Many years ago if you wanted to design something that used a microprocessor, you pretty much had to use some standard package provided by a vendor who had specialized software specific for that processor. You would use a non-standard interface to generate non-standard code to do the non-standard things that your product needed to do.
If you were to upgrade your product to use a different processor, you would start all over again. The typical product lifetime of a processor-based piece of equipment is three years, and the typical software development cycle may exceed a year. If you were trying to keep three products in the manufacturing pipeline, this would require the undivided attention of a dedicated software engineer just to keep up.
POSIX to the rescue
Every software based product requires a basic set of code plus some special code that uniquely defines your product. Most of the unique code consists of drivers and some product-specific routines. Everything else duplicates what has already been done for previous products. To help prevent duplication, a set of rules has been developed by the software community. It’s called POSIX (Portable Operating System Interface). Once code has been written to this standard, it can be reused in many other products. Linux, even at the kernel level, provides a POSIX interface for the basic functions. This is further enhanced by a runtime library which is linked with your software.
Linux and POSIX
Because of Linux and POSIX, not all of your code has to be changed if you change the hardware. Let me give you an example. Suppose you were making a weigh-scale. It is a box that is connected to a strain-gage. It has some calibration, tare, linearization, and temperature-compensation routines. It is nearly identical to last year’s model but you couldn’t get the processor anymore and, since it was a new product, you decided to change the display.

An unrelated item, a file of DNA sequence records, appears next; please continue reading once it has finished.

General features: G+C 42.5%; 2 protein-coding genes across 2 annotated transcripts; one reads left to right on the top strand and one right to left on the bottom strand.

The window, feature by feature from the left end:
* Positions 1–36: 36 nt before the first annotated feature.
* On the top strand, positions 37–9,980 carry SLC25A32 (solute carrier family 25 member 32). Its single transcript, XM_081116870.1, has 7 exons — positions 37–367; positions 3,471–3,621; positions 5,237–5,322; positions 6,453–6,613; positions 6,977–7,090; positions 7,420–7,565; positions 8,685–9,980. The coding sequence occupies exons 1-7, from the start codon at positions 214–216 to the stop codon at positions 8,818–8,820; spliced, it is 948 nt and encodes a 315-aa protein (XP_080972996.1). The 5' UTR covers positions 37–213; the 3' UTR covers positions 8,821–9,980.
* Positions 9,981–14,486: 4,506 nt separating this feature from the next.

Just some drivers
If you had used Linux and the POSIX interface with the old product, you’d need to write a new display driver, and new hardware interface to the strain-gage. That’s it. Perhaps there might be a few code changes to take advantage of the new display, but otherwise major portions of last year’s code could be reused.
This might not work
If the code for the last product isn’t available anymore, isn’t documented, or was poorly written, you can’t reuse it. That’s where Route 495 Software can be helpful. We know how to write reusable code. We also know how to document it so it will not only pass your QC department’s inspection, but also use the methods, words, and interfaces about which the software community has been trained. This makes it appealing to the software engineer who is expected to reuse significant portions of it.
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